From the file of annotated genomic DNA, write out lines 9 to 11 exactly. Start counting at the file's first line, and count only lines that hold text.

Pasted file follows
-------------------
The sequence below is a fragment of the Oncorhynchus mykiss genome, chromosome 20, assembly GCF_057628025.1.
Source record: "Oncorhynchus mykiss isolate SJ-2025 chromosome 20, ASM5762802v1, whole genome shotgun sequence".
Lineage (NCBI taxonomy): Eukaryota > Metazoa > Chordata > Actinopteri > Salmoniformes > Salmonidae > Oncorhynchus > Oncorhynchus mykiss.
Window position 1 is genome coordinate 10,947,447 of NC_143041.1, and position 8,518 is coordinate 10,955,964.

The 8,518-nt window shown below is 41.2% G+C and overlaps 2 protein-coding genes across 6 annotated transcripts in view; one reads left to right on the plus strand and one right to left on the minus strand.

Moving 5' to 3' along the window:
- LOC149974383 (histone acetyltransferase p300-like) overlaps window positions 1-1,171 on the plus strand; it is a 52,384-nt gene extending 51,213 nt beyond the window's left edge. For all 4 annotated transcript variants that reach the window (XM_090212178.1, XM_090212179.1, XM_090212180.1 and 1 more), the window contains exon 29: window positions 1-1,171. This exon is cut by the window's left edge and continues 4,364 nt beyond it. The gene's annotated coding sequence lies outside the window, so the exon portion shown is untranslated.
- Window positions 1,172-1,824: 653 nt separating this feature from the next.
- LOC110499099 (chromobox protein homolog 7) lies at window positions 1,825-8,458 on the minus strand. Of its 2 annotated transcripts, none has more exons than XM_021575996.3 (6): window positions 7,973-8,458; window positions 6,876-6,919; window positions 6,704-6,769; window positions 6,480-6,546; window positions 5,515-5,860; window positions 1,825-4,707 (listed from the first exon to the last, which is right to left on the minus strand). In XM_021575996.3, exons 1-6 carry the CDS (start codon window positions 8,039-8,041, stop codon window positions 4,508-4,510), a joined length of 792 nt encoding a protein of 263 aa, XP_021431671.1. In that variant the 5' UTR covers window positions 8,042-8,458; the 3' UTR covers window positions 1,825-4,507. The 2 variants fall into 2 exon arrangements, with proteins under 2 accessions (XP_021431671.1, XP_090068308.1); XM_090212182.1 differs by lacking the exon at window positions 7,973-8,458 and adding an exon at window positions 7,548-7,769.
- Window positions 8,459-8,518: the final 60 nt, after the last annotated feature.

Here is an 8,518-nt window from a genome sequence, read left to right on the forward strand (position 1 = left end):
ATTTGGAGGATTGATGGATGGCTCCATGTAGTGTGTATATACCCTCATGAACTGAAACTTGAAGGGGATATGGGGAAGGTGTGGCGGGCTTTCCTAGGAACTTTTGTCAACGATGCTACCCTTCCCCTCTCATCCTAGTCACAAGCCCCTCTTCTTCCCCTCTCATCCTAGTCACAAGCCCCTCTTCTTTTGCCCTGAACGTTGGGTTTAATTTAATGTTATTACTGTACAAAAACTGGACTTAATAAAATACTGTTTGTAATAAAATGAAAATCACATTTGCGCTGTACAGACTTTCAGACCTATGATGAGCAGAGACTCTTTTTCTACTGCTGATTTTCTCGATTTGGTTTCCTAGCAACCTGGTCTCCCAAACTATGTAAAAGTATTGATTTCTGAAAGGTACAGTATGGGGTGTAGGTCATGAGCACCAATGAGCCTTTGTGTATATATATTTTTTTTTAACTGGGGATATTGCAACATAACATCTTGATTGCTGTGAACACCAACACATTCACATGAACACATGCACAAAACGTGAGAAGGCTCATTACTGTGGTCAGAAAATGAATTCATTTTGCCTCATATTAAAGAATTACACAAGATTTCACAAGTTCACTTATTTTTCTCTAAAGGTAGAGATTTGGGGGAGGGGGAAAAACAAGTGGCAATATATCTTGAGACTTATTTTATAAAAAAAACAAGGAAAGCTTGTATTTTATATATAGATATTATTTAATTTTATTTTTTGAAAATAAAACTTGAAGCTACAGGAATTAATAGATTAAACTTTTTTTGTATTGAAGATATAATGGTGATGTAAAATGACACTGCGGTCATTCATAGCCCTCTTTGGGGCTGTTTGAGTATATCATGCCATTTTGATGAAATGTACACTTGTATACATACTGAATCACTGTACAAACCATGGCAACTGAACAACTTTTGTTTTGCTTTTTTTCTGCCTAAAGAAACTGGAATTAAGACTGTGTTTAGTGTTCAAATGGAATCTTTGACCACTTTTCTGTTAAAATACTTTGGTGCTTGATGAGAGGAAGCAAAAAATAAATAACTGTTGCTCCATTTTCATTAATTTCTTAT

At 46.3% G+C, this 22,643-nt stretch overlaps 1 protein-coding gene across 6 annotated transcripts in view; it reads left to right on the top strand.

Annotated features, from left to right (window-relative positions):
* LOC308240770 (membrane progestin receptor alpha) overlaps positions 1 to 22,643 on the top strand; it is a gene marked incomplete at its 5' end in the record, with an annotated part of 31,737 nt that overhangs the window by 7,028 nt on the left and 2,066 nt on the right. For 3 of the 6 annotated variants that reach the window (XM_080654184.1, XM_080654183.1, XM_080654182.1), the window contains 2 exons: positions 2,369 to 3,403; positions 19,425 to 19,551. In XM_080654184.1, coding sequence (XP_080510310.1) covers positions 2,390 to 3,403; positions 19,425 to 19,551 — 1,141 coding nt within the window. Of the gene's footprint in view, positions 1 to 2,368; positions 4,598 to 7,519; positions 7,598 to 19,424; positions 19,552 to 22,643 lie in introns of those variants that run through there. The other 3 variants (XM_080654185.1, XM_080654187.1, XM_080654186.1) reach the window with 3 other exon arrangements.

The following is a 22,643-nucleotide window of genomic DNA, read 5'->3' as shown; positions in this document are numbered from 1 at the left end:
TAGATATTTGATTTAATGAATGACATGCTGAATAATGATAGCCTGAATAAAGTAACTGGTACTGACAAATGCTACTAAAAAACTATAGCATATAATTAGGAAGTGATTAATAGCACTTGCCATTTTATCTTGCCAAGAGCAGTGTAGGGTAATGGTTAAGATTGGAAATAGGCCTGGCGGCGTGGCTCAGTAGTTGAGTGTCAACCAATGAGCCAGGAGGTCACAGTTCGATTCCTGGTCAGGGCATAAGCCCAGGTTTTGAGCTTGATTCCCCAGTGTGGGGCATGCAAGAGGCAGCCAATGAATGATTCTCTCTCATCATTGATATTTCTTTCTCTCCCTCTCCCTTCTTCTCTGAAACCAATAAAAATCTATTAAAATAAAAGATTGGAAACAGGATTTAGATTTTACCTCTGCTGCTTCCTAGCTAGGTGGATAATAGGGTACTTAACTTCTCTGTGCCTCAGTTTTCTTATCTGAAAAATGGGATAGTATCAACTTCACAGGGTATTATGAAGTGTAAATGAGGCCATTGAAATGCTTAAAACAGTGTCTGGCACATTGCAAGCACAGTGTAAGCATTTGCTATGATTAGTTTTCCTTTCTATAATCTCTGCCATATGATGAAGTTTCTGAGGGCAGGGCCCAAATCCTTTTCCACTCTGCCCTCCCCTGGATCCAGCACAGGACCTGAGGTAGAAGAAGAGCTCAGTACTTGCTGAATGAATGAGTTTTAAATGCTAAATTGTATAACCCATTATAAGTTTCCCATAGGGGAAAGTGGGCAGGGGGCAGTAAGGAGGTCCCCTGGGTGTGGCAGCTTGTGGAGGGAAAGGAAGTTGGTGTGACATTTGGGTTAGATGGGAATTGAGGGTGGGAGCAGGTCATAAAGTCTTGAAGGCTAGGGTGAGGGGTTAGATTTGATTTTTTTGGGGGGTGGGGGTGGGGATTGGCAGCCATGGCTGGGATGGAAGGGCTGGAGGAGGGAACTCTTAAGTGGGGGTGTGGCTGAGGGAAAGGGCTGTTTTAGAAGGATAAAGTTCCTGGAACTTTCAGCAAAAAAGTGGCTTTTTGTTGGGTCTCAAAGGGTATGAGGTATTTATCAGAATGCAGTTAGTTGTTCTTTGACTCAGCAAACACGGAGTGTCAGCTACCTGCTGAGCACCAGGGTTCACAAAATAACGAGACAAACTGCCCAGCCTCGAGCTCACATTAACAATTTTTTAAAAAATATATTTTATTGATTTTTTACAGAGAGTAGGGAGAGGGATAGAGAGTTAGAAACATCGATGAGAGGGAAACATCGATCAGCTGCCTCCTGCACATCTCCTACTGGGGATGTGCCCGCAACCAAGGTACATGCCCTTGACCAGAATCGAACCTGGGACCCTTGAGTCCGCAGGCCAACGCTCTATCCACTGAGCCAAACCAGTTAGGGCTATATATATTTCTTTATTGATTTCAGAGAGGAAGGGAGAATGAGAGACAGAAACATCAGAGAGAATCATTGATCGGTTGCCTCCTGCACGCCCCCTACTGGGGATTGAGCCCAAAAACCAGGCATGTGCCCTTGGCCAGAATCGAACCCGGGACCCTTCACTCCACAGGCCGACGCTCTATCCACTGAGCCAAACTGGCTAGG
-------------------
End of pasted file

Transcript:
- LOC110499099 (chromobox protein homolog 7) lies at window positions 1,825-8,458 on the minus strand. Of its 2 annotated transcripts, none has more exons than XM_021575996.3 (6): window positions 7,973-8,458; window positions 6,876-6,919; window positions 6,704-6,769; window positions 6,480-6,546; window positions 5,515-5,860; window positions 1,825-4,707 (listed from the first exon to the last, which is right to left on the minus strand). In XM_021575996.3, exons 1-6 carry the CDS (start codon window positions 8,039-8,041, stop codon window positions 4,508-4,510), a joined length of 792 nt encoding a protein of 263 aa, XP_021431671.1. In that variant the 5' UTR covers window positions 8,042-8,458; the 3' UTR covers window positions 1,825-4,507. The 2 variants fall into 2 exon arrangements, with proteins under 2 accessions (XP_021431671.1, XP_090068308.1); XM_090212182.1 differs by lacking the exon at window positions 7,973-8,458 and adding an exon at window positions 7,548-7,769.
- Window positions 8,459-8,518: the final 60 nt, after the last annotated feature.

Here is an 8,518-nt window from a genome sequence, read left to right on the forward strand (position 1 = left end):